Thursday, August 26, 2010

South African unions addressed the question on how they should confine themselves to shop floor issues or become involved in political activities focu

The ruthless and horrific acts of apartheid in South Africa agitated the South African labour Unions in the workplace to overlap from shop floor issues and be involved in the political matters that indirectly or directly affected the conditions of the worker. Shop floor issues only could not address the problems that the workers in the Apartheid era faced hence the involvement of Labour unions in political activates. This easy will discuss and elucidate how South African unions addressed the question on how they should confine themselves to shop floor issues or become involved in political activities focusing on the role of the Congress of South African Trade Unions (COSATU) and the South African Trade Council (SACTU).
Industrialization resulted in the increasing number of blacks to enter cities to look for employment led to black workers coming into contact with another institution of the whites hence formation of trade unions. According to Maree (280;1985) African trade unions came into existence in the twentieth century and before the 1970s African Trade Unionism had experienced three major cycles of growth and decline .The large scale African industrial worker and the farm labour tenant organisation was according to Maree (280;1985) industrial and Commercial workers Union the ICU formed in 1941.The second in the cycle according to Maree (280;1985) it comprised of 119 unions with a combined membership of 158000 in 1945 the Non European Trade unions, Du Toit (37:1976) it was established as a co-ordinating body with the express aim of gaining legal recognition of Black workers under industrial legislation of the country. It’s split the according to Maree (281;1985) weakened the union as well as the state repression noticed in the 1946 strike which was viciously repressed by the state .The emergence of the of SACTU South Africa Congress of Trade Union in 1955 according to Maree (281:1985) was the final upsurge of the African trade unionism it was not exclusively African unions but rather committed to non-racial.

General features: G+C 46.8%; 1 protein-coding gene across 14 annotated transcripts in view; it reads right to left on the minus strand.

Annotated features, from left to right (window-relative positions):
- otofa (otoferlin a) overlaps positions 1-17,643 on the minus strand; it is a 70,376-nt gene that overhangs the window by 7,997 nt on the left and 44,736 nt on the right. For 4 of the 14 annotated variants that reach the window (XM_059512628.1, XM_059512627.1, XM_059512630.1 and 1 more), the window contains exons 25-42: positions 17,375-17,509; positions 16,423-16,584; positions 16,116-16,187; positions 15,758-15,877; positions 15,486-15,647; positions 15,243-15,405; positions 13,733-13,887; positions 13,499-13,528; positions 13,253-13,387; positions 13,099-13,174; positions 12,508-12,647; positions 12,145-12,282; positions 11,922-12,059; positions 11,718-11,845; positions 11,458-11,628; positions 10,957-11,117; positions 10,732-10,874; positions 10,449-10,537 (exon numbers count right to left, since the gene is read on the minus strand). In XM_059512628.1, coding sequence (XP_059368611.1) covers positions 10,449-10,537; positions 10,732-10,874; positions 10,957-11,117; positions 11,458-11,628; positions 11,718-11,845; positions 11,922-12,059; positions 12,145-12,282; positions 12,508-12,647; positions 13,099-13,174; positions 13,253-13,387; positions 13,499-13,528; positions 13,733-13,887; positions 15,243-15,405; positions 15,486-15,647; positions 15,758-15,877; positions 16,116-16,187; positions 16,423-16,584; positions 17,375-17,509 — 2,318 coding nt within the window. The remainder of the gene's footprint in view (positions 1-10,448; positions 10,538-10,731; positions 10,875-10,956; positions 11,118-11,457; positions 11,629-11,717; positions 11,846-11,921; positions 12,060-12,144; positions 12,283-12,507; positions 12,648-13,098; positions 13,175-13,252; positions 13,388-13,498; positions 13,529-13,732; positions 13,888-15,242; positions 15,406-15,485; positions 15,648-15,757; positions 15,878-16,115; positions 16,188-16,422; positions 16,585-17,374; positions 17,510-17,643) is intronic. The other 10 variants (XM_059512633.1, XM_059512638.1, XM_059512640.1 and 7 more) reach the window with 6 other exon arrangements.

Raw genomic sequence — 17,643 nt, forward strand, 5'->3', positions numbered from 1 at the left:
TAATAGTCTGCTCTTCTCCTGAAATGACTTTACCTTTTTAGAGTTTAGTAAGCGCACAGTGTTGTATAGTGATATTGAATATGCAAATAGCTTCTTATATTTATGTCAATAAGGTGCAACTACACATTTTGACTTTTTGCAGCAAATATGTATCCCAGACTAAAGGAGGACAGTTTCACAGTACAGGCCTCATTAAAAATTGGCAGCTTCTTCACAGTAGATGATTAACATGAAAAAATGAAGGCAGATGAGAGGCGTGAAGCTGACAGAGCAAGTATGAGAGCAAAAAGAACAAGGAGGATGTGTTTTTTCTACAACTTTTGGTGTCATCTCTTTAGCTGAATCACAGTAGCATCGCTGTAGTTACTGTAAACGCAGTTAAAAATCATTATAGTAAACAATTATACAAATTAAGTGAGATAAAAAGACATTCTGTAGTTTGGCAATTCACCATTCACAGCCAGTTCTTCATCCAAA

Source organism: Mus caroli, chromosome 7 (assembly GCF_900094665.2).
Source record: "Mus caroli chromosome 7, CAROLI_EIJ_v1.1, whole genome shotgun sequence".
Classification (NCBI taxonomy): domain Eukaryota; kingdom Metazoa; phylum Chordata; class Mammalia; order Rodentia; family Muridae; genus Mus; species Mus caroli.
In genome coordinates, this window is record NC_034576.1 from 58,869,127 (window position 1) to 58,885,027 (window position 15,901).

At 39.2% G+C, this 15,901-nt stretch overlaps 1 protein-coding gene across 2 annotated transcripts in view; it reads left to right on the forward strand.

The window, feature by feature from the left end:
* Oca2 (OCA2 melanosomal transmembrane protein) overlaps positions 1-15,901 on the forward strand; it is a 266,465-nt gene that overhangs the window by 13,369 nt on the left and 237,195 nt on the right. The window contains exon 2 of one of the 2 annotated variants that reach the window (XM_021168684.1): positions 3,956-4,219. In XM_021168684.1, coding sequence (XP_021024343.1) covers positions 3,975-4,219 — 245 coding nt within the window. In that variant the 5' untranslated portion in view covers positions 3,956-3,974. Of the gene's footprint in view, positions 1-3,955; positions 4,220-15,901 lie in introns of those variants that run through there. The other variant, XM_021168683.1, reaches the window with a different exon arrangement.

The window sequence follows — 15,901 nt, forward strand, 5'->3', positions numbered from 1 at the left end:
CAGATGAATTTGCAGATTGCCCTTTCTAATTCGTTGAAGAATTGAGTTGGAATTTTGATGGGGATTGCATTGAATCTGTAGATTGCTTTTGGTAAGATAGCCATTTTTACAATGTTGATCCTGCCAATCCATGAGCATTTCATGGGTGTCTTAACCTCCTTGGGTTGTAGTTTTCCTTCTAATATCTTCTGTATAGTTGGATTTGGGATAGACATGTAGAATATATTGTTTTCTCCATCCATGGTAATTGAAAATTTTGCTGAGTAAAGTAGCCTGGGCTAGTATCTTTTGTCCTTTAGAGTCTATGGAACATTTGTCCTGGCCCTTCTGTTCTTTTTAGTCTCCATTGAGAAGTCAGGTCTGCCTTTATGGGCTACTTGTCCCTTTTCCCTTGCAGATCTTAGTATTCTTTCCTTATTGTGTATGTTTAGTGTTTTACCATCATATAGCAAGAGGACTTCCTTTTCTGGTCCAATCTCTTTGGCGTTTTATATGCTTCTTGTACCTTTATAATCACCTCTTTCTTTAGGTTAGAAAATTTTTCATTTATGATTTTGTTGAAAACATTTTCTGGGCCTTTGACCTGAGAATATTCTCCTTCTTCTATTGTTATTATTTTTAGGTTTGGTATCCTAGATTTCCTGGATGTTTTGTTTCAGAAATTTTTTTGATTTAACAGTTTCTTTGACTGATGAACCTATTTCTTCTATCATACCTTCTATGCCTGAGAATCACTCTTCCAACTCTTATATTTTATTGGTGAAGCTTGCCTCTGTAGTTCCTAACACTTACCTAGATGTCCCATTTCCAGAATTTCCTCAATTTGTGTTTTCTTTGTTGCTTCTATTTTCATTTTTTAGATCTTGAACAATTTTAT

The challenge of the apartheid regime was the efficacy of the change of trade unions objectives that of not separating workers interests in the work place with economic and political needs hence the major paradigm shift from being shop floor oriented organisations to political motivated organisations. According to Maree (281:1985) the very inception of SACTU it perceived the struggle against economic exploitation to be inextricably linked to Black’s political oppression. The existence of SACTU was also submerged with the powerful brutal oppressive acts of the Apartheid regime to silence the trade unions. According to Maree (282;1985) after the destruction of the SACTU led to progressive working class leadership either in prison, exile or silent in fear of further state repression. The apartheid era comprised of various set ups that were meant to benefit the whites in the 1970s according to Maree (286;1985) the South African industrial relations was dualistic one system for whites, coloureds and Indians another for black African workers. Within this system meant trade union rights were only reserved for whites, coloureds and Indians. According to Maree (286:1985) the use of the legislature by the Apartheid regime was main weapon to silence and repress the creation of unionism in South Africa the Native Labour Act 1953 which was later amended in 1973 was legislation to suppress unionism in South Africa and the Industrial Conciliation act in 1924 was meant to not recognise African workers as employees. SACTU failed because of its prematurely propelled mass political campaigns and its leaders did not value the worker movement as an end in itself.